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COVID-19 Changing Agility Timeframe for Tech Adoption to 30-90 Hours: Sankarson Banerjee, RBL Bank

To say that the COVID-19 pandemic caught businesses across the world unawares, would be an understatement. While organizations do plan for such scenarios and have Business Continuity Plan (BCP) in place, this was quite unprecedented in many ways. And, CIOs were not even remotely prepared for this scale.

With the crisis forcing CIOs to improvise and re-calibrate in ways that were unthought of, this could very well be the watershed moment that will dramatically and fundamentally transform the way CIOs strategize, react and work.

According to Sankarson Banerjee, CIO, RBL Bank, one key learning COVID-19 has brought in its wake for CIOs is that they should be prepared to throw out all plans and react quickly, which requires being highly agile.

“The timeframe for agility has changed dramatically. Banks used to think that if they’re offering/building something in 30-90 days, they are being agile. Now anything beyond 30 – 90 hours is not agile. We have started thinking of adopting technologies only if they fit the 30-90 hours cycle. Some things will still take six months, but that will become the exception.”

This means thinking through solutions not thought of before and finding balance between what the business wants and what is possible.

A case in point is Banerjee’s decision to adopt a unique cloud-based approach to Work From Home (WFH) for the bank’s employees in response to the lockdown. He recalls how he had to quickly enable WFH for functions such as IT and back-office support, which were typically conducted within the bank’s premises.

Providing laptops meant procuring the devices, transporting them to the bank’s premises for configuration and then transporting them to staff located across cities in India – an approach which would be resource-heavy, time-consuming, expensive and at times unreliable. Implementing BYOD with virtual private networks (VPN) and virtual desktop infrastructure (VDI) approach too had limitations and opened up security challenges.

Given the speed at which Banerjee had to respond to the business need required looking beyond the obvious and conventional tools. When choosing Amazon Workspaces to offer a managed, secure Desktop-as-a-Service (DaaS) solution to enable WFH, Banerjee was aware that the approach he had decided on was uncommon in regulated industries. Further, it had not been adopted by any bank in India so far.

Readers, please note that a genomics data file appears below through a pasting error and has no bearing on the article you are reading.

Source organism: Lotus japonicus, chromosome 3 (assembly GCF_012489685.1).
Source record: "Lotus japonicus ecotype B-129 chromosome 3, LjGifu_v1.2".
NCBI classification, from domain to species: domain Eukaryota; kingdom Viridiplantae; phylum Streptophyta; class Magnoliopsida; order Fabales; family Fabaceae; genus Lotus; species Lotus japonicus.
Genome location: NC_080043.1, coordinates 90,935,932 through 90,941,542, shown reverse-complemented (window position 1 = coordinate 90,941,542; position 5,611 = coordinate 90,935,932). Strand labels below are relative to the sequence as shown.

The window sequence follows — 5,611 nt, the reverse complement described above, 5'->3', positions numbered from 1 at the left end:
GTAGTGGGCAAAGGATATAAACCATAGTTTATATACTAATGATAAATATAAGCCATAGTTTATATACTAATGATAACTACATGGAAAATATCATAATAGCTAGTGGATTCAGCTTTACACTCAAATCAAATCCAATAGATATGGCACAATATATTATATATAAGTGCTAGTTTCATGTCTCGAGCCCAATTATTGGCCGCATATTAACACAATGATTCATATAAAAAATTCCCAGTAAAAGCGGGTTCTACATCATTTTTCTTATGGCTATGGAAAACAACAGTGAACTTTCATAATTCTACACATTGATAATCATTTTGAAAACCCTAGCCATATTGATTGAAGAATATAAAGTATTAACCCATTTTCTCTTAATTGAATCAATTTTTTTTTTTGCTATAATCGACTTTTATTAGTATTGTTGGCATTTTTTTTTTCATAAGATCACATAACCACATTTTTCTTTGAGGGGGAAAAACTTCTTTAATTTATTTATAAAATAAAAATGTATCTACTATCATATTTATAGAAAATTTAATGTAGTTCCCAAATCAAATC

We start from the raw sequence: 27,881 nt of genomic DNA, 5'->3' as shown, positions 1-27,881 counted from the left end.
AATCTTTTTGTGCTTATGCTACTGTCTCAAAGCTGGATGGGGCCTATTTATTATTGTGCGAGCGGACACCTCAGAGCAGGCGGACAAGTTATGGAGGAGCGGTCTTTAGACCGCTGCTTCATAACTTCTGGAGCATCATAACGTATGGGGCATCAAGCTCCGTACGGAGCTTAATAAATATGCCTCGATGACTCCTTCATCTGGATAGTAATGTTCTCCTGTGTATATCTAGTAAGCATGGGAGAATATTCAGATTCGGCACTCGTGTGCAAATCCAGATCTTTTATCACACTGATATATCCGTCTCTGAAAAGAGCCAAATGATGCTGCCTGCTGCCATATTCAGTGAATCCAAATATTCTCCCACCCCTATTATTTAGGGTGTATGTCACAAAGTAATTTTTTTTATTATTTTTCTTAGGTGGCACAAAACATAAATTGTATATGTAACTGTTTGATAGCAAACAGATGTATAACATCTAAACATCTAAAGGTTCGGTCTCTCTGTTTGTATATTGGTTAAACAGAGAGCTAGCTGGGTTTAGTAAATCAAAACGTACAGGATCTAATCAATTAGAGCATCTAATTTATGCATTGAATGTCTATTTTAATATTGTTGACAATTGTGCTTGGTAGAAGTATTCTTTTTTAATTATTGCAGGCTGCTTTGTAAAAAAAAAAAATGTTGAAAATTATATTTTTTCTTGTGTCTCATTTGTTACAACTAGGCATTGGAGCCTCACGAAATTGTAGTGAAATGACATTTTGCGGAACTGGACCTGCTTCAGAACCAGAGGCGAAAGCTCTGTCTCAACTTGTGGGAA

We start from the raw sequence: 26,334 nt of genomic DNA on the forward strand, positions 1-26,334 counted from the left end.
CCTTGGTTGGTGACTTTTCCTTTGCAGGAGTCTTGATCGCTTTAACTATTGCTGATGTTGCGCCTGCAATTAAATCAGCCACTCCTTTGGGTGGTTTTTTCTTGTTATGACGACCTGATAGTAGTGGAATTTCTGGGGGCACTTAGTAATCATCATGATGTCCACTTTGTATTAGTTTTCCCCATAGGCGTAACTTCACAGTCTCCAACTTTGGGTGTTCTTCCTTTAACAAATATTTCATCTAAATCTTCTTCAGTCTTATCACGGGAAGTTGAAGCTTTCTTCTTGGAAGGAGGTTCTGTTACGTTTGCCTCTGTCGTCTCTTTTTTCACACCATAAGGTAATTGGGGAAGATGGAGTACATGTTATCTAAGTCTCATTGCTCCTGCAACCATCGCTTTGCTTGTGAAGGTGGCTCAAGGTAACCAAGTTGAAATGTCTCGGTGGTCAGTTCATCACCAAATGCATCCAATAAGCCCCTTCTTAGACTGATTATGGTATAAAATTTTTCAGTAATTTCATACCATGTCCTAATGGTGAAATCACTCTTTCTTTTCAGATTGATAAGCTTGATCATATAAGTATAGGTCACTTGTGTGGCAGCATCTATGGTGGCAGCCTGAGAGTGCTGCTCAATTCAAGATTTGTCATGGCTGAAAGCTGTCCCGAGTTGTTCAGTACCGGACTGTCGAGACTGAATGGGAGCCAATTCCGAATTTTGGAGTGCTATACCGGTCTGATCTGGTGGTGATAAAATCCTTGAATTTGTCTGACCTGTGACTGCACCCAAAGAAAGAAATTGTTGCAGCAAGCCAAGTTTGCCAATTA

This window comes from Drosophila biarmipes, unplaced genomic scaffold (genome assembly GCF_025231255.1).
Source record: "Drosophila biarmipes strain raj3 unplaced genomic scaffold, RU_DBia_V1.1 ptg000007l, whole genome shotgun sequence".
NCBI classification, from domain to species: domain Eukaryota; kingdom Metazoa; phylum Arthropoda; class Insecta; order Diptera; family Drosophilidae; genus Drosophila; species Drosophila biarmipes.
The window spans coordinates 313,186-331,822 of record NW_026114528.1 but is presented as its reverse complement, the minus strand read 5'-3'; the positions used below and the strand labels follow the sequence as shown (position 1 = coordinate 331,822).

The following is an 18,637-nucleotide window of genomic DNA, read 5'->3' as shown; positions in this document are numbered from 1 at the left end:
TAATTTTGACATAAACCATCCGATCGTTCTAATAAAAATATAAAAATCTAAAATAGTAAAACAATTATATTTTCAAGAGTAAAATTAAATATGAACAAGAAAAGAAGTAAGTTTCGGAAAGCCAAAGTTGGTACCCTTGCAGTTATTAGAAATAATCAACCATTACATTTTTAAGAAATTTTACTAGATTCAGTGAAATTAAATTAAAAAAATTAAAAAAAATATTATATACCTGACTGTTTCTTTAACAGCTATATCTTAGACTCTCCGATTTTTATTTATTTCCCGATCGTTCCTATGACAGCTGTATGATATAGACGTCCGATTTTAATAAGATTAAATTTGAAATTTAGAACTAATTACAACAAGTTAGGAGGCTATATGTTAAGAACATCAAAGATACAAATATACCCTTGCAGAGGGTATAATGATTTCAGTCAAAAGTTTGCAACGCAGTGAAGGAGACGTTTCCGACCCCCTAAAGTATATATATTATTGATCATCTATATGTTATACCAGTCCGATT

However, uncertain and difficult times call for ingenious actions/solutions and Banerjee’s decision to take a bold step against the convention has paid off considering RBL Bank is already seeing the benefits from deploying Amazon WorkSpaces:

  • Lower costs – Eliminates the need to over-buy desktop and laptop resources by providing on-demand access to cloud desktops.
  • Data security – Being a layer removed, any attack instead of hitting the bank’s network hits Amazon’s network, which is better prepared to handle it considering its scale. Deployed within an Amazon Virtual Private Network (VPC) provides each user with access to persistent, encrypted storage volumes in AWS Cloud and integration with AWS Key Management Service (KMS). As no user data is stored on the local device it helps improve the security of user data and reduces the overall risk surface area.
  • BCP and collaboration for business users – Allows to scale up or down the capacity on-demand without pre-investment in hardware and licenses.
  • Single and central management – Eliminates many administrative tasks associated with managing the laptop lifecycle, including provisioning, deploying, maintaining, and recycling laptop.

The second learning, or rather, transformation that Banerjee sees himself and CIOs in general undergoing during this crisis is that of becoming evangelists. “Typically, the CIO has been an executioner and others like the CDO were mostly seen as the evangelists. But, with COVID-19, overnight CIOs have had to become evangelists and arbitrators. When you are looking at 1-2 weeks’ adoption timelines, evangelization makes things faster and easier. No solution is so easy that it is switched on and it works for everyone,” he exclaims.

Even with Amazon workspaces, Banerjee and his team set up an evangelist squad within that helped accelerate the adoption manifolds. In fact, with the evangelization route, adoption across different sets of technologies has worked well for RBL Bank. As he points out, evangelization takes the problem with the answer to the business/functions/employees and that makes things faster and easier. In fact, it has been decided that evangelization will be built into any large technology investments of the bank going forward.

“As CIOs take on the new role of being evangelists and businesses start getting used to it, I foresee this becoming a universal ask from CIOs. We have to transform ourselves to become coach and mentor to this new world,” Banerjee concludes.

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